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US military space officials meet in the Joint Interagency Combined Space Operations Center in early 2016, as they and others in government quietly changed the direction of policy regarding the protection of space assets. (credit: Christopher DeWitt/USAF)

A counterspace awakening? (part 1)

Assessing the recent shift in US national security space strategy


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When the Obama Administration released its National Space Policy (NSP) in June 2010, many observers pointed out the rhetorical difference compared to his predecessor’s NSP, especially in regards to national security space.1 The language of the Bush Administration’s NSP departed significantly from previous NSPs and was criticized for being overly nationalistic and aggressive, a perception that the Obama Administration was determined to reverse. Both its NSP and its National Security Space Strategy (NSSS) of 2011 scaled back on rhetoric, and instead opted for what Hitchens and Johnson-Freese called “strategic restraint,” which they defined as forgoing the introduction of “offensive capabilities in hopes of moderating the behavior of both friends and potential foes.”2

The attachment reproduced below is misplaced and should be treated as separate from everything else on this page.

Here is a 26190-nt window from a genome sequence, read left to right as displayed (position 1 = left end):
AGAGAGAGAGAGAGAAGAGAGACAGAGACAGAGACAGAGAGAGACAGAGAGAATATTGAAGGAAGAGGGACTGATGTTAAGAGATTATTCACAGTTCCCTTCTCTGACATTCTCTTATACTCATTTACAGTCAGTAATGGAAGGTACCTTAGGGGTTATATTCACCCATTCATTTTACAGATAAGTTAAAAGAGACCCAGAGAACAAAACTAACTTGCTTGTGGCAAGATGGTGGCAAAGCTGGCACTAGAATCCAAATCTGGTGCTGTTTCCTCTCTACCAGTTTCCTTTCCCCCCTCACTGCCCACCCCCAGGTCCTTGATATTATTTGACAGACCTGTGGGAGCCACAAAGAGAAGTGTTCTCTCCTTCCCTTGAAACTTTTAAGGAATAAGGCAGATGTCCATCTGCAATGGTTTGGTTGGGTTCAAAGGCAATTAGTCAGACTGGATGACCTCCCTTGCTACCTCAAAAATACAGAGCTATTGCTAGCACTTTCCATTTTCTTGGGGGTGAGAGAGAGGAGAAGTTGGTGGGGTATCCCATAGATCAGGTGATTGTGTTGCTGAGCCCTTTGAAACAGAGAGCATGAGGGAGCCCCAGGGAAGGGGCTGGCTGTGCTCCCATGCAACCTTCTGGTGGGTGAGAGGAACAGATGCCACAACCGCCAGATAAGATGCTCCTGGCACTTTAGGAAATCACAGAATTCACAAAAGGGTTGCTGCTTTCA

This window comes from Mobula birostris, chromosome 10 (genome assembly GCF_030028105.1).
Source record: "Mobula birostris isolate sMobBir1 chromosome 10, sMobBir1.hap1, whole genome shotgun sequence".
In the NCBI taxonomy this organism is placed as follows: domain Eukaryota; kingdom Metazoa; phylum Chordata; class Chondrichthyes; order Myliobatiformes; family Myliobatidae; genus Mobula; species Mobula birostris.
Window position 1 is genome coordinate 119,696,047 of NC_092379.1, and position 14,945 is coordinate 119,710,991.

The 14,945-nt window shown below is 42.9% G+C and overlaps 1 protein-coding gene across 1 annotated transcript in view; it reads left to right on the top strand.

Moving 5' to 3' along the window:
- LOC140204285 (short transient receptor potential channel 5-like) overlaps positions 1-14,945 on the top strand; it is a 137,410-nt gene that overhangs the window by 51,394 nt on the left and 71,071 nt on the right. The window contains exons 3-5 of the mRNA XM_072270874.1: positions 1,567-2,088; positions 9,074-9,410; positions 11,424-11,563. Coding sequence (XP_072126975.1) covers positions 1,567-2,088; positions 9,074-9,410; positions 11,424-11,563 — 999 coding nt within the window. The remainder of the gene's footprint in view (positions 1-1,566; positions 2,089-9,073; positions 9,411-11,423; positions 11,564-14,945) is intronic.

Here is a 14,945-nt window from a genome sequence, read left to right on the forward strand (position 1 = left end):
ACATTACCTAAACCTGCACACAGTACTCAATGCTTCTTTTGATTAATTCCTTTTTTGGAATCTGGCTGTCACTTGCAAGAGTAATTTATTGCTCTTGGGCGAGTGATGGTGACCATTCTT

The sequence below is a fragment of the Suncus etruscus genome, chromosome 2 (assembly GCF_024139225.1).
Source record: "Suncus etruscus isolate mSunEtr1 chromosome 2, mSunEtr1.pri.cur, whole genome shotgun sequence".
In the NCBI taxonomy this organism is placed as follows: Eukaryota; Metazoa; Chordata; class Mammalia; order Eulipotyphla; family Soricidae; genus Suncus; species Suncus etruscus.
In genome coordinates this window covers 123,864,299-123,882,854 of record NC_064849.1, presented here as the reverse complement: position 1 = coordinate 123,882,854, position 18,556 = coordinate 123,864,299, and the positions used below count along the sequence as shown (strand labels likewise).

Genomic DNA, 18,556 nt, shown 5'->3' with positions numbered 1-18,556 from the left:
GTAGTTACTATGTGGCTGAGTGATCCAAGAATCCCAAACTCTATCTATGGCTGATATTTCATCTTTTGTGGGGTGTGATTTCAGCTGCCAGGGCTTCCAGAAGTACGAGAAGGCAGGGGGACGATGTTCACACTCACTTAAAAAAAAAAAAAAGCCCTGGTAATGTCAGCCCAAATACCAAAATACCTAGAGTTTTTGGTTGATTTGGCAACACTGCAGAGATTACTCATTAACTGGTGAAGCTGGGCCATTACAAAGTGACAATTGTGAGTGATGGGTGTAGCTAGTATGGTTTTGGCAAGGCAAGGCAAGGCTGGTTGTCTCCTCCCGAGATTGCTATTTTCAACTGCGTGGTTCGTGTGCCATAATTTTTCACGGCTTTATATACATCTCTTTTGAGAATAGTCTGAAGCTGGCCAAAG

While many elements of the new US approach have been extensively discussed in the public domain, there has not yet been a comprehensive overview of this strategic reorientation and the various elements it encompasses.